“The deeper our troubles, the louder our thanks to God, who has led us through all, and preserved us until now. Our griefs cannot mar the melody of our praise, we reckon them to be the bass part of our life’s song, ‘He hath done great things for us, whereof we are glad.’” — Charles Spurgeon
I read this quote by Spurgeon in a little devotional.1 I wondered, what did he mean when he said our griefs are the bass part of our song? It inspired me to learn more about the bass part (also called bass line or bassline) in music.
The Cambridge Dictionary defines the bass as “the lowest range of musical notes.” The American Heritage Dictionary defines the bassline as “[a] musical part consisting of a sustained series of the lowest pitched notes in the piece or composition.”2
Hmmm, if the bass part is our troubles, sometimes it seems that the low part has been sustained for a very long time. But look at this quote from an 1880 book on the history and science of music:
“the bass part… is, in fact, the foundation upon which the melody rests and without which there could be no melody.” — by Robert Challoner3
Wow, if you think of the melody as our praises and the bass part as our afflictions, “the bass part of our life’s song,” that is a startling thought. There could be no melody without the bass part. It is the “sturdy foundation.”
“Our basslines have to provide the rhythmic and harmonic foundation; the bassline provides the high-end with the structure and foundation to create interesting melodies… A bassline is the foundation on which the melody rides. With the sturdy foundation of the bass and other rhythm section instruments, the melody is free to do all sorts of things.” — Andrew Pouska4
Esther Murimi goes even further, saying that the bass completes the music, adding a fullness:
“Try listening to music without bass and one with it and you’ll notice the difference. For more clarity, if you have a sound system, you will notice that the music is complete when the bass is enhanced and sounds hollow without it.” — Esther Murimi5
Finally, Wikipedia notes that the bassline bridges a gap:
The bassline bridges the gap between the rhythmic part played by the drummer and the melodic lines played by the lead guitarist and the chordal parts played by the rhythm guitarist and/or keyboard player. — Wikipedia, Bassline
“[T]he rhythmic part played by the drummer” to me is like the part played by the Holy Spirit. We are encouraged to keep in step with the Spirit (Galatians 5:25). “[T]he melodic lines,” Spurgeon would say, are the melody lines of our praise. The bassline bridges the gap between these two. When you think about it, this intimate connection and teamwork between the Spirit (beat/step) and the bass (afflictions) makes sense. We come to know God through our afflictions. Our praise would be rote, would be hollow without having known His Presence and comfort through our afflictions.
The hard times in our lives are the times that God has allowed to refine and purify us and to make us the place where His glory dwells. The baseline working with the (heart)beat of God gives the music of our lives richness, fullness, the reason to sing the melody, the joy, the with-all-my-heart passion.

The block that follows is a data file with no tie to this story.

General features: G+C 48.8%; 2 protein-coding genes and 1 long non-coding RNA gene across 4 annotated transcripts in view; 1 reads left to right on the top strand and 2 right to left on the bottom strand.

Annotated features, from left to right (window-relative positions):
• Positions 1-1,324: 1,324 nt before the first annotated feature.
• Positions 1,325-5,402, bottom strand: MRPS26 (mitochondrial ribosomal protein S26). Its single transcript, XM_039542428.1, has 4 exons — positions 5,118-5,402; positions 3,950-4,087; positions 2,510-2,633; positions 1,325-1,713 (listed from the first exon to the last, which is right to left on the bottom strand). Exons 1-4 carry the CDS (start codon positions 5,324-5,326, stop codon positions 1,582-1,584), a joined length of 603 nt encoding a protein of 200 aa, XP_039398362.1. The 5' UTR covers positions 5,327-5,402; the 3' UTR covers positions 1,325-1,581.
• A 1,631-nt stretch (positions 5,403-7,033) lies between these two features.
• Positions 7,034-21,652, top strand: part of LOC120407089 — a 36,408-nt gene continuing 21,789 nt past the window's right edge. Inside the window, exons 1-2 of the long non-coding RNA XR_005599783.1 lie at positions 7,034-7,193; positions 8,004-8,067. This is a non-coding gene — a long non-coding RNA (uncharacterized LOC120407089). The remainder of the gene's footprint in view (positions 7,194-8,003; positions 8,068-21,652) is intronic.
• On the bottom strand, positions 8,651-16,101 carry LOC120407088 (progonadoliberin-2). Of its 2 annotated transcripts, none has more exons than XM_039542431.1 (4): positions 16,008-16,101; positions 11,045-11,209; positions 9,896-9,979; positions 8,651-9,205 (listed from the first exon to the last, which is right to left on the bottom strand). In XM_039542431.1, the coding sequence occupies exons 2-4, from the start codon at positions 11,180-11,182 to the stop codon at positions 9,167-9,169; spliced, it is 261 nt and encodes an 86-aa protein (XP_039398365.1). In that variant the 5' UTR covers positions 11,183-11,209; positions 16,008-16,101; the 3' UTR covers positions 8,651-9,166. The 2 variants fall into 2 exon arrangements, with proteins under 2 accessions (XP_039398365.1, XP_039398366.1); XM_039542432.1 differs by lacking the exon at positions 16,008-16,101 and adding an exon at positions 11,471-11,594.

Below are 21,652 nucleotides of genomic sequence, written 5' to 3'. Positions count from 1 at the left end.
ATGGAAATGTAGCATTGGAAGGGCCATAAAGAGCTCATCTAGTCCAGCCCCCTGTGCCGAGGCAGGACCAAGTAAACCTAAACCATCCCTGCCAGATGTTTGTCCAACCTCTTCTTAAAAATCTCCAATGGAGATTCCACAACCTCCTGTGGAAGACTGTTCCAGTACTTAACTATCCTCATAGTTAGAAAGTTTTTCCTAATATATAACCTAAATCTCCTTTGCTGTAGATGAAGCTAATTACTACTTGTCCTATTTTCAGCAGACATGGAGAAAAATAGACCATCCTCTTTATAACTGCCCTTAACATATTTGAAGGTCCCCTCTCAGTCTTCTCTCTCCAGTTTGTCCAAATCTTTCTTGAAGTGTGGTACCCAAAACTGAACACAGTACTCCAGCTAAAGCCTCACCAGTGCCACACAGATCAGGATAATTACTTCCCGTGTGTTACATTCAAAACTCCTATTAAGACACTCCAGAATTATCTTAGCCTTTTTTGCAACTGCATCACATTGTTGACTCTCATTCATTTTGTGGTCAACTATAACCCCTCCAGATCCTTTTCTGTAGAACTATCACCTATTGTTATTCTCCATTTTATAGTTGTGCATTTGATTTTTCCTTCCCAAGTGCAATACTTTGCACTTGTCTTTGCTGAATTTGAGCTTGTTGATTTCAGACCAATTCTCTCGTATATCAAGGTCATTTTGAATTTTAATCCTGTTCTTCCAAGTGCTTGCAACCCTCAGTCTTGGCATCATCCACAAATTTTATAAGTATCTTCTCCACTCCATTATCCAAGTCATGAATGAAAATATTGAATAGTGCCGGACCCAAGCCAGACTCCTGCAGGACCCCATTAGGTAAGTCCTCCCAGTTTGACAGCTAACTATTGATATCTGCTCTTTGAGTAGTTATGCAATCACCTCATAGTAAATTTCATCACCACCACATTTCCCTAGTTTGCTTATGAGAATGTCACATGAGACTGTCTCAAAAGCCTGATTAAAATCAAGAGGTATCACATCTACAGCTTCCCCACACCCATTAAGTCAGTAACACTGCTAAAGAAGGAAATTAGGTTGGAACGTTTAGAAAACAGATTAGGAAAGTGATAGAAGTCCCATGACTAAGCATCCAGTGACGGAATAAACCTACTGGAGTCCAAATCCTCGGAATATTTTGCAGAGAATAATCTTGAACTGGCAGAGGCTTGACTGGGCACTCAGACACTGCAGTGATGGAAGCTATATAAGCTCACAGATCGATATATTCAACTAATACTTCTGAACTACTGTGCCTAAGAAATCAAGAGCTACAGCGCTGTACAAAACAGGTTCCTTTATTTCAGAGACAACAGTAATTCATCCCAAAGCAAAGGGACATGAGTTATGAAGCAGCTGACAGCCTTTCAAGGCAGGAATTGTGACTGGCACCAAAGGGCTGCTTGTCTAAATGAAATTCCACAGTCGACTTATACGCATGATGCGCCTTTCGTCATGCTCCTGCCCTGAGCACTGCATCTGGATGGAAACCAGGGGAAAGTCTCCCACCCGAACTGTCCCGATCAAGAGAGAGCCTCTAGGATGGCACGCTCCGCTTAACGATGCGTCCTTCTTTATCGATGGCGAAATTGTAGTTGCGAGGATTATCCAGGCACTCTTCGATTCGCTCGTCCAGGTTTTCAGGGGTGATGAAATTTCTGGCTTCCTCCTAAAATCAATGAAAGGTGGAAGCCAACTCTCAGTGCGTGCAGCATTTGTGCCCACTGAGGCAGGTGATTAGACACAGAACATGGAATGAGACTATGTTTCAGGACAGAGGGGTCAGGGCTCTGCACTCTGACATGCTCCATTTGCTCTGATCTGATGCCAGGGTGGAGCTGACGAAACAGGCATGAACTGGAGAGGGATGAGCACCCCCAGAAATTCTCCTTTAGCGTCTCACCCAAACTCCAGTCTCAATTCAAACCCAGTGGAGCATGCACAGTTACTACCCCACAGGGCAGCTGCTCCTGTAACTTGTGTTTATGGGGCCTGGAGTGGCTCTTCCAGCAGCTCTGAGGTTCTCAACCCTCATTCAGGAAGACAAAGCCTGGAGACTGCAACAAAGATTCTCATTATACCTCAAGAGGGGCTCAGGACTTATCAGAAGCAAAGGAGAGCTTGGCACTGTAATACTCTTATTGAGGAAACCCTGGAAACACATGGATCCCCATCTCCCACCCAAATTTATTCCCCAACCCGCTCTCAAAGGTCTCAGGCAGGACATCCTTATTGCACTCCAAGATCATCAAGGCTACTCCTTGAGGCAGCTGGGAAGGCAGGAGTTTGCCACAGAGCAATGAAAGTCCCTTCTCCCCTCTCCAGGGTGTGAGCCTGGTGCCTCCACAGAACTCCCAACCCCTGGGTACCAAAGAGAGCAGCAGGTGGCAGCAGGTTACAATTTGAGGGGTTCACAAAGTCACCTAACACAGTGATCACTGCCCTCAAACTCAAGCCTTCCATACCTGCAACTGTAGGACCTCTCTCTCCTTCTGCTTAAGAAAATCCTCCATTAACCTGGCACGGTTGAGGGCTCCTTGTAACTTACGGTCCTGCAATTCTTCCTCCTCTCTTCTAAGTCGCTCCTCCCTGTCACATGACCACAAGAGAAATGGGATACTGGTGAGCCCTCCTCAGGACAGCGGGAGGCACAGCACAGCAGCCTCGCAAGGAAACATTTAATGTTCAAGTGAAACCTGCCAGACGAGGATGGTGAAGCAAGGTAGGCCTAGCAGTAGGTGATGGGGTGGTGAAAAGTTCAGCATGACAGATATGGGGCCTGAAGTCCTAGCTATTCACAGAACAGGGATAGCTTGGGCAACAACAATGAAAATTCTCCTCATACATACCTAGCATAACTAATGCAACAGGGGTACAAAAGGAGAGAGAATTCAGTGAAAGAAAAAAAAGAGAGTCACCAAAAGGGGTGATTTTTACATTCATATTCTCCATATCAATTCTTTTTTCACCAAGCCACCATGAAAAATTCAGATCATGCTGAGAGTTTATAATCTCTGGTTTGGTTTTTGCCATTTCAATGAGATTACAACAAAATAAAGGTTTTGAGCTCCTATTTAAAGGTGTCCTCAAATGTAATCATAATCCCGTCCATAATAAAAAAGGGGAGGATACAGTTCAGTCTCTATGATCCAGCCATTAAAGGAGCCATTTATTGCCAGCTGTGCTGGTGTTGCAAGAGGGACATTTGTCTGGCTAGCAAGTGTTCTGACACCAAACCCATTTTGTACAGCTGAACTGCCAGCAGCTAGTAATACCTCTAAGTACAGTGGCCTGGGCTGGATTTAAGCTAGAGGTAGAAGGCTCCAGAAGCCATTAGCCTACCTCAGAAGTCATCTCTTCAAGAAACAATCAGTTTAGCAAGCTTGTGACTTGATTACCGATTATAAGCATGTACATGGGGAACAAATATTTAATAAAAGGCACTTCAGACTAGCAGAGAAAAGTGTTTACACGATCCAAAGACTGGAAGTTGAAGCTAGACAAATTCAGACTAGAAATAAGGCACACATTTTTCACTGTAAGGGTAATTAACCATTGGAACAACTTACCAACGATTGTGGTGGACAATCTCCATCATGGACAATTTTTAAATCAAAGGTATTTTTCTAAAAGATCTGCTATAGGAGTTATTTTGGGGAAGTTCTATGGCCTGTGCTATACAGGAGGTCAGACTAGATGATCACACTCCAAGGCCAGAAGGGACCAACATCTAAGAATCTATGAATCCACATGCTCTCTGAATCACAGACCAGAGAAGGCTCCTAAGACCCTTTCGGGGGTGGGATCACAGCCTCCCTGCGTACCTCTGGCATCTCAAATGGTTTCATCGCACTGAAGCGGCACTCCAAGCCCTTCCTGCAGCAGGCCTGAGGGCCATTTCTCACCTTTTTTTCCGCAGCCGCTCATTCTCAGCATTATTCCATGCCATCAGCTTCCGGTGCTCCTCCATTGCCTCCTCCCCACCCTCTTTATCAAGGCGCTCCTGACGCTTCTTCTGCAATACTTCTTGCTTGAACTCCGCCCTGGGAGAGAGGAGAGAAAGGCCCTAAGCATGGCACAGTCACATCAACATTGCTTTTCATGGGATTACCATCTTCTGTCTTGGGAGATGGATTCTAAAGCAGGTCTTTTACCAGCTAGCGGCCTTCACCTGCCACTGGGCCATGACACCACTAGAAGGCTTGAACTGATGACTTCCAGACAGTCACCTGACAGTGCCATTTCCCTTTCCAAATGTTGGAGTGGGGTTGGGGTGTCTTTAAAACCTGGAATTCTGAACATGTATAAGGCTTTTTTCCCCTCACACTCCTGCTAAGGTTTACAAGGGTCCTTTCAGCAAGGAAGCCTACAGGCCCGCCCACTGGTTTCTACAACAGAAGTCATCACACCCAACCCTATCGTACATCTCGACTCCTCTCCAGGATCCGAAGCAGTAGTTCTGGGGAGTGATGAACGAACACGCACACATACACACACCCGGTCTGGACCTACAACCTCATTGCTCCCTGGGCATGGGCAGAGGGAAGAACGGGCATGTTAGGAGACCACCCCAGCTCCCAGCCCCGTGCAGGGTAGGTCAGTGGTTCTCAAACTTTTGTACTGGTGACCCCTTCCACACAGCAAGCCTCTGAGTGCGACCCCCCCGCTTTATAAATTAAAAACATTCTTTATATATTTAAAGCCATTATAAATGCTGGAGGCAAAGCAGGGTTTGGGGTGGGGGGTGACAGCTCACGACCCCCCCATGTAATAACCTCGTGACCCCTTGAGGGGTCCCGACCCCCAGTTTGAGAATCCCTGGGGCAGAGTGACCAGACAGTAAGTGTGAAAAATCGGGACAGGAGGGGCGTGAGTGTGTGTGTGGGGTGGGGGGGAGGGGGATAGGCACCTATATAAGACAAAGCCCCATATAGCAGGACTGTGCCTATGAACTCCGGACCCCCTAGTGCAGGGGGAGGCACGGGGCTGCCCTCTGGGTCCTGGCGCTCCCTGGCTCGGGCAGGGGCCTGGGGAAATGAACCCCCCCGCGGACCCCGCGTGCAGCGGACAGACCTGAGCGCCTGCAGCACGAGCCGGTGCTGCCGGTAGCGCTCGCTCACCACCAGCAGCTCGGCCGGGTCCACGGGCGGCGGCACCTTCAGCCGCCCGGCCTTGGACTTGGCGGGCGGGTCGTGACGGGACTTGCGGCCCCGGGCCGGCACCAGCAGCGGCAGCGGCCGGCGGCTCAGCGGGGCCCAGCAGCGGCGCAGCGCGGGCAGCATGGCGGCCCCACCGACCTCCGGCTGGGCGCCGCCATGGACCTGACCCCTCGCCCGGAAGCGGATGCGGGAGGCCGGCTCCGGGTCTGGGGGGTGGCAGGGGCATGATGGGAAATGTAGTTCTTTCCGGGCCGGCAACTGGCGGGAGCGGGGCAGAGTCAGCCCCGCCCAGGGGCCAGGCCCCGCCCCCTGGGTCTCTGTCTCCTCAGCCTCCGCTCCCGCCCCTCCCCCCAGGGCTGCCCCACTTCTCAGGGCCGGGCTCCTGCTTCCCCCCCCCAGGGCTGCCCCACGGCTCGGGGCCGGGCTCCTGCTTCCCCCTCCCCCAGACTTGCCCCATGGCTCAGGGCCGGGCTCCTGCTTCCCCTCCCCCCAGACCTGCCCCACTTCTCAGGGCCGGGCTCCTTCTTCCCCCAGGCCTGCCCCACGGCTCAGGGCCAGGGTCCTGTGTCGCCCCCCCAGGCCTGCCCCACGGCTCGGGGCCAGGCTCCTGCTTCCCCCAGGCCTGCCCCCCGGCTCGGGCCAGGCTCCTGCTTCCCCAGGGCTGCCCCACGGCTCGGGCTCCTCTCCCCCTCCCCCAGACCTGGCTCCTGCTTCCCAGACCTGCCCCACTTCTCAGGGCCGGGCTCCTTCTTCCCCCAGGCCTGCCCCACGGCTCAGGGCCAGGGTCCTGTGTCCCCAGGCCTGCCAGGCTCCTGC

And we boast in the hope of the glory of God. Not only so, but we also glory in our sufferings, because we know that suffering produces perseverance; perseverance, character; and character, hope. And hope does not put us to shame, because God’s love has been poured out into our hearts through the Holy’ Spirit, who has been given to us. Romans 5:2-5
Do you hear the beat? … suffering produces perseverance; perseverance, character; and character, hope. Still using the metaphor provided by Spurgeon, I see that the love of God is the heart/drum beat and our sufferings are the bassline. And from these, through the knowledge of the character of God and trust in His goodness, the assurance that He is with us always – from these come our hope, and from that hope rises a pure melody of praise.
Since we live by the Spirit, let us keep in step with the Spirit. Galatians 5:25
But thou art holy, O thou that inhabitest (sits down, settles, consummates the marriage, dwells, abides in) the praises of Israel. Psalm 22: 3 (KJV)
For You have been my help, and in the shadow of Your wings I sing for joy. My soul clings to You; Your right hand upholds me. Psalm 63:7-8 (NAS)
But he said to me, “My grace is sufficient for you, for my power is made perfect in weakness.” Therefore I will boast all the more gladly about my weaknesses, so that Christ’s power may rest on me. That is why, for Christ’s sake, I delight in weaknesses, in insults, in hardships, in persecutions, in difficulties. For when I am weak, then I am strong. 2 Corinthians 12:9-10
Yet take thy way; for sure thy way is best:
Stretch or contract me thy poor debtor:
This is but tuning of my breast,
To make the music better. -- George Herbert, from The Temper (I)
1Devotional Classics of C. H. Spurgeon, June 9, by Charles Haddon Spurgeon.
2American Heritage® Dictionary of the English Language, Fifth Edition.
3History of the Science and Art of Music: Its Origin, Development, and Progress
By Robert Challoner, 1880. Full text available on Google Books https://books.google.com/books?id=dwctAAAAYAAJ&pg=PA1#v=onepage&q&f=false
5The Scientifically Proven Importance Of Bass In Musical Performances, Merriam School of Music https://www.merriammusic.com/school-of-music/importance-of-bass-in-performances/
Image, detail from How Firm a Foundation, hymn attributed to George Keith 1787.
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